Metronidazole is gaining increasing acceptance as a perioperative antimicrobial agent. We studied the effect of metronidazole on wound healing in Sprague-Dawley rats, which received seven daily intraperitoneal injections of either metronidazole, 20 mg/kg/day, (simulating a therapeutic course) or equivalent volumes of physiologic saline solution. On the second day of treatment 25 treated rats and 20 control rats had full-thickness circular skin defects created on the back and standardized midline celiotomy incisions. The fascial incisions were closed with staples, and the abdominal skin was closed with silk sutures. On the seventh postoperative day all rats were put to death. The breaking strength of 1 cm wide segments of skin and fascial celiotomy wounds was measured, and the contraction of the open back wounds was computed. There was no significant difference in wound contraction or skin wound breaking strength, but fascial wound breaking strength was lower in treated rats than in control rats (283 versus 548 gm mean; 2 p < 0.001). To determine whether metronidazole permanently altered or only temporarily delayed fascial wound healing, 39 additional rats treated with metronidazole and 40 control rats underwent celiotomies as described above on the second day of a 7-day course of treatment. Fascial wound breaking strength was measured 2, 3, and 5 weeks after operation. The wound breaking strength in rats treated with metronidazole remained significantly lower than that of control rats at 2 and 3 weeks (860 versus 1005 gmm at 2 weeks and 1071 versus 1369 gm at 3 weeks; both 2 p < 0.05), but at 5 weeks there was no significant difference between treated and control groups (1358 versus 1399 gm). Metronidazole apparently interferes with early fascial wound healing, but the wounds of treated rats ultimately attain the same strength as untreated controls.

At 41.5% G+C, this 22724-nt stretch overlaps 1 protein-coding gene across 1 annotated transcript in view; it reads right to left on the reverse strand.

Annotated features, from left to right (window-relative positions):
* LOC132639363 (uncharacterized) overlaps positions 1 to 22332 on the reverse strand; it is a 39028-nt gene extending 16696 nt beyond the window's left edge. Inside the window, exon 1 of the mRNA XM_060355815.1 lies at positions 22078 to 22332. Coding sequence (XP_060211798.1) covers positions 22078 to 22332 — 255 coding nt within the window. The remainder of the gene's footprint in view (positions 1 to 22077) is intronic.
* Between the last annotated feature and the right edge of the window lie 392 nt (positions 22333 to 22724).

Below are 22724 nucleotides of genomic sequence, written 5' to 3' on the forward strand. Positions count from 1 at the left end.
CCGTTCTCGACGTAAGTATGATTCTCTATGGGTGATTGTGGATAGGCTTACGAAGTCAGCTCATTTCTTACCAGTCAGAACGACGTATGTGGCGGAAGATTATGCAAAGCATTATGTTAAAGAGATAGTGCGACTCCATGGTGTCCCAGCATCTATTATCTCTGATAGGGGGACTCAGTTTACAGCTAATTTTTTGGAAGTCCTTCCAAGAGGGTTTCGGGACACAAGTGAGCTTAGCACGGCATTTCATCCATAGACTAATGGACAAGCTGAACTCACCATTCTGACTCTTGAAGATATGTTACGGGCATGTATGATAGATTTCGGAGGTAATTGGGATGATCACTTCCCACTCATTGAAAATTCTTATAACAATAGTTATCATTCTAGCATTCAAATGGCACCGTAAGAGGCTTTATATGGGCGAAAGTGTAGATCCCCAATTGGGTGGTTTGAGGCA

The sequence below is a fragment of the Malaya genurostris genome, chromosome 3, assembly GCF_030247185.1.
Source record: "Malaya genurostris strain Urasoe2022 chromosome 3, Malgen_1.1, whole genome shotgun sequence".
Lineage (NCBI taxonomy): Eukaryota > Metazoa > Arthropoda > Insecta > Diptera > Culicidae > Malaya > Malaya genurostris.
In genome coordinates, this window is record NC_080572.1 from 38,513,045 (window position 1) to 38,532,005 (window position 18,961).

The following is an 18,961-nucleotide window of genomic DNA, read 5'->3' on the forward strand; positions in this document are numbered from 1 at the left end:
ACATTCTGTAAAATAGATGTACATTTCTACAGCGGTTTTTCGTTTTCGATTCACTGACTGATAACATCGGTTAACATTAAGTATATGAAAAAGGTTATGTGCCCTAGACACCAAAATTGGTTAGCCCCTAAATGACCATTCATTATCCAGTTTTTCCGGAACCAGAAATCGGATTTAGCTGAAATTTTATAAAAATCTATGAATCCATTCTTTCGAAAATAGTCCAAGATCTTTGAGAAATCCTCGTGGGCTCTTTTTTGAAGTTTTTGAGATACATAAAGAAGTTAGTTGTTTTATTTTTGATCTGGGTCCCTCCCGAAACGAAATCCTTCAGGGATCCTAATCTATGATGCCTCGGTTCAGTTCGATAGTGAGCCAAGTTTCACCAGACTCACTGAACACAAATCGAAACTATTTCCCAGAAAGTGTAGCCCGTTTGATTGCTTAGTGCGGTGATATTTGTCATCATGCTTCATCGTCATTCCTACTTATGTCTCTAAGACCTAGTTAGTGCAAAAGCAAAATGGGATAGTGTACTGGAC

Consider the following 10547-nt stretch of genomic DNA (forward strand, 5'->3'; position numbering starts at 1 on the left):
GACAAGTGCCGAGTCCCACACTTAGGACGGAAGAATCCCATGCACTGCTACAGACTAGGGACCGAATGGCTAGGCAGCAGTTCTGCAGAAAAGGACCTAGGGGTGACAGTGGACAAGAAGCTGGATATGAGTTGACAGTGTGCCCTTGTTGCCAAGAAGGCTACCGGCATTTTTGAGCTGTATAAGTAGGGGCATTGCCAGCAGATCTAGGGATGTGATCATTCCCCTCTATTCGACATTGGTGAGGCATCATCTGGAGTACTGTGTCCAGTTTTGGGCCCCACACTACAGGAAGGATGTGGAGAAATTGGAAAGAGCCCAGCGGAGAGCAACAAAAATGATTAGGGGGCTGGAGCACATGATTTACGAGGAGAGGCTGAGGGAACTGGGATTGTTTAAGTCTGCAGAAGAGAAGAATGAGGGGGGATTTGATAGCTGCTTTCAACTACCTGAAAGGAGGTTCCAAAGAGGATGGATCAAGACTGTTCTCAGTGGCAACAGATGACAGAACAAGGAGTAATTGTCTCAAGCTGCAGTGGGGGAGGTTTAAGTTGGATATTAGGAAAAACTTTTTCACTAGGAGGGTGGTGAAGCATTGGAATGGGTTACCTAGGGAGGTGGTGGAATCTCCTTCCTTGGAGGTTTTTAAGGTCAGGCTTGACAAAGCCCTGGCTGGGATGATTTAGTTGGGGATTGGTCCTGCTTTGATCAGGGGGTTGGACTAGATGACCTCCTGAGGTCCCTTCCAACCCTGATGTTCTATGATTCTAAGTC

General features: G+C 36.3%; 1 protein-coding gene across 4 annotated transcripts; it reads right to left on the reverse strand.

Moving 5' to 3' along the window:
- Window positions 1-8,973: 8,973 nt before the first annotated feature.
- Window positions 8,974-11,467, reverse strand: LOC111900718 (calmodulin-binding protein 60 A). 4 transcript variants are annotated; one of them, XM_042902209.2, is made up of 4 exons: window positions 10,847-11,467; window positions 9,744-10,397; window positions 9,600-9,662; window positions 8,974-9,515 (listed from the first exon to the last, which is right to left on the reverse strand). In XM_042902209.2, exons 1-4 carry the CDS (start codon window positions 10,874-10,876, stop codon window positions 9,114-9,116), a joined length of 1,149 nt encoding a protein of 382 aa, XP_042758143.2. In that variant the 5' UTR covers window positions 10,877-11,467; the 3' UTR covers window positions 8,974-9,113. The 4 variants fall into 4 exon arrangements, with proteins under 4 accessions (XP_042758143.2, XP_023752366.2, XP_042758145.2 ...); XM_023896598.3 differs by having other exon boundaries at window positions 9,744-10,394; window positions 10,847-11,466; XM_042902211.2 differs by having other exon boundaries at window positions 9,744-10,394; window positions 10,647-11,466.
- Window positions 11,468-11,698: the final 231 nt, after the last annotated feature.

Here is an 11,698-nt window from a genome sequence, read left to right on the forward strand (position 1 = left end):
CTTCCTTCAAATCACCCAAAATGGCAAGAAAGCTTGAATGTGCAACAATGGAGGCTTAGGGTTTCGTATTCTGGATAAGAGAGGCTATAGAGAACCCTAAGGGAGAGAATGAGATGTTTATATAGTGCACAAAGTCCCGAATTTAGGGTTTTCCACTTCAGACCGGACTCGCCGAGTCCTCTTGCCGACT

|Original language||English (US)|
|Number of pages||6|
|State||Published - Dec 1 1985|
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